Colin Brazier: Grubby suicide vest art still has the right to exist

Art that reflects life is important, although - sadly - it’s not a global right

Published Last updated

Yesterday marked the end of an exhibition in Bournemouth that was designed to shock. It was the work of Jake and Dinos Chapman, who make a living by producing art that people find revolting. And, at that, they are highly proficient.

Their latest effort showcased a collection of stylised suicide vests. Actually bronze, but once painted black and swathed in wires and fake explosives, quite convincing. Last week a Tory MP took the bait. Tobias Elwood lost his brother in the Bali bombing and he found, as many did, the idea of turning these instruments of murder into objects of art, repugnant. He described the exhibition in Bournemouth as “tasteless and insensitive”.

The Chapman Brothers, who’ve previously been nominated for the Turner Prize, have form on this. They specialise in outrage. And are shrewd operators when it comes to knowing how to provoke horror and a helpful headline.

Their work, for instance, was removed by a gallery in Italy after a Children’s rights group complained that their use of graphically modified mannequins was tantamount to child pornography.

Closer to home, an exhibition of their work in Lancashire inspired more indignation than admiration, after they re-imagined a crazy golf course to include one hole which featured a model of Hitler saluting a winning putt.

And in Russia, their depiction of the Crucifixion - with the form of Jesus replaced by Ronald McDonald - prompted demonstrations by members of the Russian Orthodox Church.

For the record, I think the Chapman’s work is meretricious, exploitative and grubby. I’m entitled to my view and, like it or not, they are entitled to put on shows like theirs, no matter how objectionable. In a free society, that’s the deal.

But I do hope they avoid any grand claims about being bravely transgressive. It’s one thing to irritate a Conservative MP, even one who’s brother was blown up by jihadists, another to offer an artistic exploration of what prompted someone to put on a suicide vest in the first place.

Because, although suicide bombers were first widely used by Tamils in their fight for independence in Sri Lanka, in recent years they’ve become associated with one particular ideological position. Why is it, do you think, that the Chapman Brothers seem to be limiting their artistic study of suicide vests? After all, as their past works have shown, they seem very happy ridiculing the follies of organised religion. Might it be that they’ve calculated that it’s one thing to offend Christians and Jews, but wise not to antagonise anyone who might feel that suicide bombing actually isn’t such a bad thing. Could it be that they are part of a cohort of artists and comedians who like to consider themselves as plucky convention defiers, slayers of sacred cows, but who actually draw the line at poking fun at Islamists. They know how that might end.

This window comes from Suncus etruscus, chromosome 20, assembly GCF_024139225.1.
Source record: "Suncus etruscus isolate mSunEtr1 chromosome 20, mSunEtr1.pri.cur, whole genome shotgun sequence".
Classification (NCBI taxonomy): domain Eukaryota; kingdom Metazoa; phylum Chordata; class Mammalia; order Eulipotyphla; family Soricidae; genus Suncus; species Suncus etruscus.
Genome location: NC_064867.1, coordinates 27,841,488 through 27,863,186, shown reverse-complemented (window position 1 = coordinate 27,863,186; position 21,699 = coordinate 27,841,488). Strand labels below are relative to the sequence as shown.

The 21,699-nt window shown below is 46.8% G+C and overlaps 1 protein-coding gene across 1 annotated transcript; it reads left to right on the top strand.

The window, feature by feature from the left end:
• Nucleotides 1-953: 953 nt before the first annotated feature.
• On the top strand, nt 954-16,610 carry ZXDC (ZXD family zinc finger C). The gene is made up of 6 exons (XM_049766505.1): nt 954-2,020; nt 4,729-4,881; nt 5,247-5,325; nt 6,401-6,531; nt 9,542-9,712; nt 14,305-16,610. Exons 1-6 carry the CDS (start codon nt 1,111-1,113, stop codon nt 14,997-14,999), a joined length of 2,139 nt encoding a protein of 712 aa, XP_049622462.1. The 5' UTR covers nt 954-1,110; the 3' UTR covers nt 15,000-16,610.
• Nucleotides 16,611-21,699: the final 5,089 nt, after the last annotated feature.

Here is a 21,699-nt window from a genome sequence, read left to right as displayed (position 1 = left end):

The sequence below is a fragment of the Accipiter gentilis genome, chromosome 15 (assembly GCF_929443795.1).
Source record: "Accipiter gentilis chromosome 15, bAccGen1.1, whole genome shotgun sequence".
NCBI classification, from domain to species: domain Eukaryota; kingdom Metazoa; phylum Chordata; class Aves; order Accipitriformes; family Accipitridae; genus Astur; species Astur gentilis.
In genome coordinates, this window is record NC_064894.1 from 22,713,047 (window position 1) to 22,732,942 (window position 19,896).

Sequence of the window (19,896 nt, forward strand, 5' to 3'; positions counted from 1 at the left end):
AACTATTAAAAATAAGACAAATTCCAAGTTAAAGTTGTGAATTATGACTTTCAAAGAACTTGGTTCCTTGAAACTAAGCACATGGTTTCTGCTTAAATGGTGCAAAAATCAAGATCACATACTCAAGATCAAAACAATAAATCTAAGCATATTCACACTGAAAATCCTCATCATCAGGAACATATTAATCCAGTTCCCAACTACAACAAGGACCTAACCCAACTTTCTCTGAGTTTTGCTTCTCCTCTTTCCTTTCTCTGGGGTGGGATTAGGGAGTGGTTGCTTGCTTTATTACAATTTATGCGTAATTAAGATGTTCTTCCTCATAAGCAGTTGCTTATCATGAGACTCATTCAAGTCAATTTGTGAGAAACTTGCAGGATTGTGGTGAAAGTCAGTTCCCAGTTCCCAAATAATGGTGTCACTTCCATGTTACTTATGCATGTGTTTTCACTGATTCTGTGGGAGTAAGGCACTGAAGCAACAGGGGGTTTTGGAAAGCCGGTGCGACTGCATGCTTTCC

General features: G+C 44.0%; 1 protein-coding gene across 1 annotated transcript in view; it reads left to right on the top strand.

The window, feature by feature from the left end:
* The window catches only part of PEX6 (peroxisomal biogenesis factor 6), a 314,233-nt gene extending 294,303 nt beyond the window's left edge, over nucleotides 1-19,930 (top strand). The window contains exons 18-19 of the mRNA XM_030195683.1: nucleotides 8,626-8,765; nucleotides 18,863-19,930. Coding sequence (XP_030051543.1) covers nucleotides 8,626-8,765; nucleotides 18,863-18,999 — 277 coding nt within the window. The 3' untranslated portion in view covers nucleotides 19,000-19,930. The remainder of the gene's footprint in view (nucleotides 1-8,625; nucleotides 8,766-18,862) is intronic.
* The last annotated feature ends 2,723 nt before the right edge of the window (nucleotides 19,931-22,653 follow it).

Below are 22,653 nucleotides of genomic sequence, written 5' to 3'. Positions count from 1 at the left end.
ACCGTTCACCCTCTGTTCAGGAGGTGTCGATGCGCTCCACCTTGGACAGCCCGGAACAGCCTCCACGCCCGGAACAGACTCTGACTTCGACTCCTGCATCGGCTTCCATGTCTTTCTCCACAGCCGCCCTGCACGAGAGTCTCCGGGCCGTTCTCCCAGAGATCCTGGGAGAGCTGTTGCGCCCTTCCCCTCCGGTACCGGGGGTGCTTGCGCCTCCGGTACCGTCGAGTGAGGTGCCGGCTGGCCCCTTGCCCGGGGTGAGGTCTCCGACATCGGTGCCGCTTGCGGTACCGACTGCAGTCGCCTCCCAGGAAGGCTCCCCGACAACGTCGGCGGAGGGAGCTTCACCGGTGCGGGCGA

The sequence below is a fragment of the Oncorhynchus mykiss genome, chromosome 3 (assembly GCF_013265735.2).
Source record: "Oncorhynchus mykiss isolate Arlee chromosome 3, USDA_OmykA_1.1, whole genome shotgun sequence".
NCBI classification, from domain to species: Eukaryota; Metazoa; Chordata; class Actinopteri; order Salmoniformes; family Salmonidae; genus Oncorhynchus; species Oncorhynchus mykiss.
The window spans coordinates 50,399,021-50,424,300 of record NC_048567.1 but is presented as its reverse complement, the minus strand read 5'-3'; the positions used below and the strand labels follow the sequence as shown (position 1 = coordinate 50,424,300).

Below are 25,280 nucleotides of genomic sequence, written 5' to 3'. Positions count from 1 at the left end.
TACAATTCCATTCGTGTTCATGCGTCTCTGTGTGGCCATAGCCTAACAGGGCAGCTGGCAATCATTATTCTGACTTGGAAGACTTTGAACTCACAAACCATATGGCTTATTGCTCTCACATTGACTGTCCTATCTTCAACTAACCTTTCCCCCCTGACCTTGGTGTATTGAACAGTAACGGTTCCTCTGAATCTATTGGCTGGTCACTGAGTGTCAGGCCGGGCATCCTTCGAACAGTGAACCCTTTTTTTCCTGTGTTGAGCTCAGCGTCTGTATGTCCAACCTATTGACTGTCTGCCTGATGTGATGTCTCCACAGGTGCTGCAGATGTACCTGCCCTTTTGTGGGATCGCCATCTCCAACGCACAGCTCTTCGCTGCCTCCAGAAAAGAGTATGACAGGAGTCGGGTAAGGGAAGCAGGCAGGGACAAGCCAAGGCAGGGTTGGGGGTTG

Personally, I don’t see why people have to go out of their way to mock religion. As a Catholic I don’t like it, even as I can see lots of things that have been done in the name of my faith that are worthy of mockery. So I understand, more than some, why a fair few Muslims are sensitive to satire, when it’s aimed at their faith. But I would defend the right of other people, braver people than me, who don’t feel that way. You might think that the Chapman Brothers, with their Ronald McDonald Christ and Hitler crazy golf, would turn their twisted artistic thoughts TO this. Instead, they depict suicide vests almost as inanimate objects, devoid of a body, yes, but also missing a guiding mind or theology. As I say, I don’t blame them for this, just so long as they don’t pass themselves off as heroic paragons of free expression.

The gallery in Bournemouth defended the suicide vests, by the way. A statement read: “Obviously we think it is really sad that he [Tobias Elwood MP] lost his brother and terrorism is wrong and terrible, but artists will make work about the world around them and it is important that they do.”

Which is true, art that reflects life is important, although - sadly - it’s not a global right. I say this because, as they were getting ready to dismantle the Chapman’s suicide vest exhibition in Bournemouth, the Taliban were murdering young people at a party in Afghanistan. What heinous crime against piety had they committed? What act of free expression cost them their lives?

They were playing music. At a wedding.